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Bring on the Construction Paper

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I took a field trip to Anno Domini, a privately owned art gallery in downtown San Jose that prides itself on featuring self-made artists. The current exhibit, called “The Art of Zines,” features a temporary library of international zines, and they were amazing. I didn’t know what a zine was when I walked in, but the gallery owner made sure to clear it up. It seems like the term “zine,” which started catching on back in the 1930s, can actually be used pretty liberally to describe any self-made, self-published, usually self-circulated and non-profit creation, including websites, blogs and papers. But the zines stacked along the walls of the little art gallery (which everyone should go visit, by the way) were all booklets. Folded and bound by their creators, these tiny books ranged from three pages to twenty, from the size of a picture book to the size of a quarter, and most were printed on normal copy paper.

But it was the content of these little creations that really captured me. There was a zine about little ghost girls running through a forest, one about the dangers of plastic bottles, and one about patty cake and feminism. There was a zine about losing a father, and also one about losing a hamster. Some were filled entirely with photographs, some were collaged with photocopied magazine cut-outs and scribbled paint strokes, some were carefully hand-drawn. “Chatty Boys” featured the lewd comments of the author’s various romantic partners coupled against drawings of their hands, and “Dicks in History” had a picture of a cartoon Hitler, with an extreme caricature of his butt-chin (for lack of a better word) on the cover. No matter what the topic was in this unbelievably varied collection, each zine was so saturated with the author’s touch it felt like flipping through the inside of their brain.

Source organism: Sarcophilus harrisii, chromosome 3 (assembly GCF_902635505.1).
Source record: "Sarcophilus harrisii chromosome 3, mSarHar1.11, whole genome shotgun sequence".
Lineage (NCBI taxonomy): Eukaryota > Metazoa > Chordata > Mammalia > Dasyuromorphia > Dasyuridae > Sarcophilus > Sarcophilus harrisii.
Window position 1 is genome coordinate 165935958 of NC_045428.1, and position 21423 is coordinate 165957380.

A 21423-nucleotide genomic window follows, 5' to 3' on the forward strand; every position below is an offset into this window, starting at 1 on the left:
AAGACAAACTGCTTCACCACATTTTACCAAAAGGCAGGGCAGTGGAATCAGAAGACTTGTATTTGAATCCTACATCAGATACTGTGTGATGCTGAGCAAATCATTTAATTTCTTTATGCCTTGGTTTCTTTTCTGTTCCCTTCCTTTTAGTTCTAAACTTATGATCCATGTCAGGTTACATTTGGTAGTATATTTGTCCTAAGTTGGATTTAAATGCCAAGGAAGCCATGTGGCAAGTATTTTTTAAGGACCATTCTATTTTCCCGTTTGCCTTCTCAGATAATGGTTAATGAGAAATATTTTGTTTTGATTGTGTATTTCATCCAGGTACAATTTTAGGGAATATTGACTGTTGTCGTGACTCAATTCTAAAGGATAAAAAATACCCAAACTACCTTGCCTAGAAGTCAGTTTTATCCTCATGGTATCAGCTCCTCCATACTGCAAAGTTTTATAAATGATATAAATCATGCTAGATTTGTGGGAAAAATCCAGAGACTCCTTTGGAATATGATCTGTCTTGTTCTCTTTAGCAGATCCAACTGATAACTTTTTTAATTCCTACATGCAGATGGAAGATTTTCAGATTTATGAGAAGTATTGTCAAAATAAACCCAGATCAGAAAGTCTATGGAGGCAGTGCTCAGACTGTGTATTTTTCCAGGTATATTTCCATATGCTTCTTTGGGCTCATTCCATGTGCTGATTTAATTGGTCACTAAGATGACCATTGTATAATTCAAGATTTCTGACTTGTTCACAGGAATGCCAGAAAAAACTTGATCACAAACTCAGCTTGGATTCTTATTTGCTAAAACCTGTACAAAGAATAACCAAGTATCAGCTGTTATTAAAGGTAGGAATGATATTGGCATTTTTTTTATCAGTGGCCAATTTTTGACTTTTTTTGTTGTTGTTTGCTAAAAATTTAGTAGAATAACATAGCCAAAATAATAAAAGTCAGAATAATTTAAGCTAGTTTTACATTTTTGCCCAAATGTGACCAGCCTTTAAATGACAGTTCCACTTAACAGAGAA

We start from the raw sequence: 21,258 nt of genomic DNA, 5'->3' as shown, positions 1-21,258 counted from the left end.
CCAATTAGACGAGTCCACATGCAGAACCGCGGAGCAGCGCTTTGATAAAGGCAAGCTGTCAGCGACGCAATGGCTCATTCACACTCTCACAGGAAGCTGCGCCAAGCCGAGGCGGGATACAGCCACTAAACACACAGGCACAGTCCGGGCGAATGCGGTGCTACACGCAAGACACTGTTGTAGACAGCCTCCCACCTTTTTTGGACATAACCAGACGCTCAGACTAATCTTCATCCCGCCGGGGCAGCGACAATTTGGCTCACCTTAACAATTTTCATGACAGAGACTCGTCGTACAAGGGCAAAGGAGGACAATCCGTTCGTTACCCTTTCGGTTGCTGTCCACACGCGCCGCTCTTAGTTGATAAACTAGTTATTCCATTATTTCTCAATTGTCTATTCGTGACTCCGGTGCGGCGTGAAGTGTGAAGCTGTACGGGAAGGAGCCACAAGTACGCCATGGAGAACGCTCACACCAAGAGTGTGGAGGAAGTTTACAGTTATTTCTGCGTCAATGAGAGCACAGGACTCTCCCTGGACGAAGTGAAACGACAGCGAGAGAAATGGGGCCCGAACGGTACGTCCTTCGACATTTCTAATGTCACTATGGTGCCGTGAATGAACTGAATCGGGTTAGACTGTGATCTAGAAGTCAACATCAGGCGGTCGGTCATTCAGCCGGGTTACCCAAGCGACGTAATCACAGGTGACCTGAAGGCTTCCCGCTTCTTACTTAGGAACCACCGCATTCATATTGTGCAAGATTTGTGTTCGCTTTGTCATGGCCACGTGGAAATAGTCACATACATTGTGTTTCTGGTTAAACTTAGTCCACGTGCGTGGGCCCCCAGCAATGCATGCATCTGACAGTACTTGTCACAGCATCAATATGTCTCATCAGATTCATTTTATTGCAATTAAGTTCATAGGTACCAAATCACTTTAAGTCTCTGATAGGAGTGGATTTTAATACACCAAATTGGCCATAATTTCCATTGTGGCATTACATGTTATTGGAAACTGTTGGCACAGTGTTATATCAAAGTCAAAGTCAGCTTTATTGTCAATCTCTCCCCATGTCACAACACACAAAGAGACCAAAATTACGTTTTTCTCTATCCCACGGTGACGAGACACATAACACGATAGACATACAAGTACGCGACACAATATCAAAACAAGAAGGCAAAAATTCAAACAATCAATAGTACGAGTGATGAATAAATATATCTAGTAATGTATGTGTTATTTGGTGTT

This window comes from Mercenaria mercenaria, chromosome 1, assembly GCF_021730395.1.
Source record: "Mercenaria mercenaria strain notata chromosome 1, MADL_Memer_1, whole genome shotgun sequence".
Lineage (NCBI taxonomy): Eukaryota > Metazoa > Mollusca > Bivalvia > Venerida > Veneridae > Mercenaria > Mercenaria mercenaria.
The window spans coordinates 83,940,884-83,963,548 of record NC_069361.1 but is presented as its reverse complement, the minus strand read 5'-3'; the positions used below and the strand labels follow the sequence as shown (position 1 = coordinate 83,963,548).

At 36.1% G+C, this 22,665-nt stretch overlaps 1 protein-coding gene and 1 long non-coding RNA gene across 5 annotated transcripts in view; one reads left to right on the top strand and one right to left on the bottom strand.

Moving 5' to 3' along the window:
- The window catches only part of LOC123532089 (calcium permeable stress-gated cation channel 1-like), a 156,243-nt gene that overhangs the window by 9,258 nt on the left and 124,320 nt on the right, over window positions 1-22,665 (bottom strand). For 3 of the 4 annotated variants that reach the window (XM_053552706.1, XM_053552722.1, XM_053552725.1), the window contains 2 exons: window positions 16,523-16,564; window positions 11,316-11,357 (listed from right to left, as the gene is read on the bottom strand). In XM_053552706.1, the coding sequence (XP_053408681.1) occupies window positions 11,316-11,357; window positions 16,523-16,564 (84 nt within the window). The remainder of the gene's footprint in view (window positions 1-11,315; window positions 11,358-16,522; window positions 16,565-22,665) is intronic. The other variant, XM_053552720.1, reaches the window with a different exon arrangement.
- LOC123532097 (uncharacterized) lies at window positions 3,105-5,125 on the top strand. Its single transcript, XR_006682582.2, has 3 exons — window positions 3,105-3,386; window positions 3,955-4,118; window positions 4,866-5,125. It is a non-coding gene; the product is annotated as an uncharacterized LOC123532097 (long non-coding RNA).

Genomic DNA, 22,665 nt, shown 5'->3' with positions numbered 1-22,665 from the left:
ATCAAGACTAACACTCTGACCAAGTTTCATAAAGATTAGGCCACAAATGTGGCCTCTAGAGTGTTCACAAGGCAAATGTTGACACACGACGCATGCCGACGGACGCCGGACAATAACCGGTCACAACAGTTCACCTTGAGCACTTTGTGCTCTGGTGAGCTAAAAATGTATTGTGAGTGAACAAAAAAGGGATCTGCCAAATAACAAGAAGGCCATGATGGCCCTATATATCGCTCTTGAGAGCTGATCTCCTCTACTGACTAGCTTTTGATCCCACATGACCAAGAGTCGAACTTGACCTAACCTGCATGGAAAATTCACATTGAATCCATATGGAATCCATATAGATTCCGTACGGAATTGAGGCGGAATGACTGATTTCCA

The most important thing about these zines is the intended audience. Some seem to be created for anyone, some for a specific group, some really just for the artist themselves, but regardless, the zines are always aware they are meant to be read. The artist wants the reader to hold the little book in their hands, flip through the pages and carry it around in their pocket as a tangible piece of their mind.

That’s why I think you should make a zine. I think everyone should make a zine. Our generation is already surrounded by so many different versions of digital personal expression: Instagram, Tumblr, VSCO, and while I agree that they constantly inspire and push the creative community forward, they also can be restricting. Rarely in our efforts to create an “aesthetic” or “feel” that represents ourselves do we take to paper and glue and actually make something with our hands. I think there is a value to creating something personal and specific to your chosen audience, and wasn’t made by choosing a premade template, reblogging reblogged photos, and filling up all the “enter text here”s.

Zines are old. Vintage, if that makes it seem more attractive, but I’d like to argue timeless. They were always a crucial idea-sharing instrument of various counterculture movements throughout our nation’s history, and right now, I think we should make more. Grab that construction paper, folks.

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The student news site of Los Altos High School in Los Altos, California
Bring on the Construction Paper